G C Lichtenberg: “It is as if our languages were confounded: when we want a thought, they bring us a word; when we ask for a word, they give us a dash; and when we expect a dash, there comes a piece of bawdy.”

H. P. Lovecraft: "What a man does for pay is of little significance. What he is, as a sensitive instrument responsive to the world's beauty, is everything!"

Martin Amis: “Gogol is funny, Tolstoy in his merciless clarity is funny, and Dostoyevsky, funnily enough, is very funny indeed; moreover, the final generation of Russian literature, before it was destroyed by Lenin and Stalin, remained emphatically comic — Bunin, Bely, Bulgakov, Zamyatin. The novel is comic because life is comic (until the inevitable tragedy of the fifth act);...”

Werner Herzog: “We are surrounded by worn-out, banal, useless and exhausted images, limping and dragging themselves behind the rest of our cultural evolution.”

John Gray: "Unlike Schopenhauer, who lamented the human lot, Leopardi believed that the best response to life is laughter. What fascinated Schopenhauer, along with many later writers, was Leopardi’s insistence that illusion is necessary to human happiness."

Justin E.H. Smith: “One should of course take seriously serious efforts to improve society. But when these efforts fail, in whole or in part, it is only humor that offers redemption. So far, human expectations have always been strained, and have always come, give or take a bit, to nothing. In this respect reality itself has the form of a joke, and humor the force of truth.”

विलास सारंग: "… . . 1000 नंतर ज्या प्रकारची संस्कृती रुढ झाली , त्यामध्ये साधारणत्व विश्वात्मकता हे गुण प्राय: लुप्त झाले...आपली संस्कृती अकाली विश्वात्मक साधारणतेला मुकली आहे."

Sunday, December 07, 2014

Guide@50: Serpent Girls of Vijay Anand and Fritz Lang

Vijay Anand's 'Guide' was released in India on December 6 1965. So today, December 7 2014, is the start of its golden anniversary year.

The movies has appeared on this blog a couple of times earlier. I still remember its large colourful posters displayed  in front of the town hall, Miraj where it ran at Deval talkies some time in 1966. Aged 6, I wanted to watch the movie! My father flatly and quite rightly refused the permission. I would watch the film a decade or so later.

I consider the movie very significant because, I feel,  it marked the end of Hindi cinema's golden age that had started with Mehboob Khan's 'Andaz', 1949.

By the end of 1965. the best work of Hindi cinema's greats such as Mehboob Khan, Guru Dutt, Bimal Roy, Raj Kapoor, Dilip Kumar, Dev Anand, Balraj Sahni, Motilal, Nargis, Madhubala, Geeta Bali, Nutan, Meena Kumari, Shankar-Jaikishan, Naushad, Roshan, Madan Mohan, C Ramchandra, S D Burman etc. was largely behind them.

Those who like 'Guide' are often impressed with Waheeda Rehman's snake-dance, ahead of her even other wonderful dance numbers. I always feel that dance is a manifestation of suppressed sexual desires of Rosie played ably by Ms. Rehman. 

Google Doodle on October 10 2014 

courtesy: Google Inc.

R K Narayan's 'The Guide', 1958 on which the film is supposedly based, describes Rosie's snake-dance, on stage, in these words:


“…Two hours passed. She was doing her fifth item—a snake dance, unusually enough. I liked to watch it. This item always interested me. As the musicians tuned their instruments and played the famous snake song, Nalini came gliding onto the stage. She fanned out her fingers slowly, and the yellow spotlight, playing on her white upturned palms, gave them the appearance of a cobra hood; she wore a diadem for this act, and it sparkled. Lights changed, she gradually sank to the floor, the music became slower and slower, the refrain urged the snake to dance—the snake that resided on the locks of Shiva himself, on the wrist of his spouse, Parvathi, and in the ever-radiant home of the gods in Kailas. This was a song that elevated the serpent and brought out its mystic quality; the rhythm was hypnotic. It was her masterpiece. Every inch of her body from toe to head rippled and vibrated to the rhythm of this song which lifted the cobra out of its class of an underground reptile into a creature of grace and divinity and an ornament of the gods.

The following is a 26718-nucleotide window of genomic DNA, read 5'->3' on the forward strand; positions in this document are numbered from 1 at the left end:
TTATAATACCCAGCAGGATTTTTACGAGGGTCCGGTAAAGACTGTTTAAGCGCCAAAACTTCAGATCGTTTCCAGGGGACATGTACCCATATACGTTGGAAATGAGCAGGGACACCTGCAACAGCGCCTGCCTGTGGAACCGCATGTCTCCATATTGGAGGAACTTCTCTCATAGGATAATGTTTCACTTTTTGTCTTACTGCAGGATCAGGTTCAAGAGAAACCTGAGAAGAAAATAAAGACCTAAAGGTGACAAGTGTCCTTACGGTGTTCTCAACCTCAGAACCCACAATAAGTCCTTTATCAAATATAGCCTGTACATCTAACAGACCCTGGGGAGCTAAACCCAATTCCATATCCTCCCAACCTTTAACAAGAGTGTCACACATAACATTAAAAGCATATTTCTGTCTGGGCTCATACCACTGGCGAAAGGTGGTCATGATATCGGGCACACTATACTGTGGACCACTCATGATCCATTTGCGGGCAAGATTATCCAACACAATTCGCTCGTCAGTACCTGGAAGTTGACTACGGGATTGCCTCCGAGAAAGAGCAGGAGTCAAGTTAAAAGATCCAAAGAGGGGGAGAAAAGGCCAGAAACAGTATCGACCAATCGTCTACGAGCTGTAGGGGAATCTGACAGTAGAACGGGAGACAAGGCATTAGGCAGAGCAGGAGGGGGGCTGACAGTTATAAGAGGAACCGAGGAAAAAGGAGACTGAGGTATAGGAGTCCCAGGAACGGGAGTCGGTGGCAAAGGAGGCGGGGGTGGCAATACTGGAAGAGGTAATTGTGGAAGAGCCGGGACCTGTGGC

The dance took forty-five minutes in all; the audience watched in rapt silence. I was captivated by it. . . . She rarely chose to do it indeed. She always said that a special mood was needed, and always joked that so much wriggling twisted her up too much and she could not stand upright again for days. I sat gazing as if I were seeing it for the first time. There came to my mind my mother’s remark on the first day, “A serpent girl! Be careful.”…”


'Serpent girl' Waheeda Rehman

courtesy: Shemaroo and current copyright holder to the feature film 'Guide'

Apart from Mr. Narayan's vivid description,  was there any on-screen inspiration for Mr. Vijay Anand?

Probably yes.

I read a few books this year.

The best of them is 'A Strange Kind of Paradise: India Through Foreign Eyes', 2014 by Sam Miller. Mr. Miller is easily one of the interesting persons who ever visited India. He belongs with the likes of Hiuen Tsang, Ibn Battuta...

The book gave me so much and will continue to give. Every page of the book is a treasure trove.

One of the most interesting things I learned there was great Fritz Lang's 'India films': 'The Tiger of Eschnapur', 1959 and 'The Indian Tomb', 1959.



'Serpent girl' Debra Paget performing snake dance in Fritz Lang's 'The Indian Tomb', 1959

courtesy: current copyright owner to the feature 

Fritz Lang was a greater director than Vijay Anand but when it comes to the battle of serpent girls, the clear winner is Mr. Anand's fully clothed Ms. Rehman!

No comments: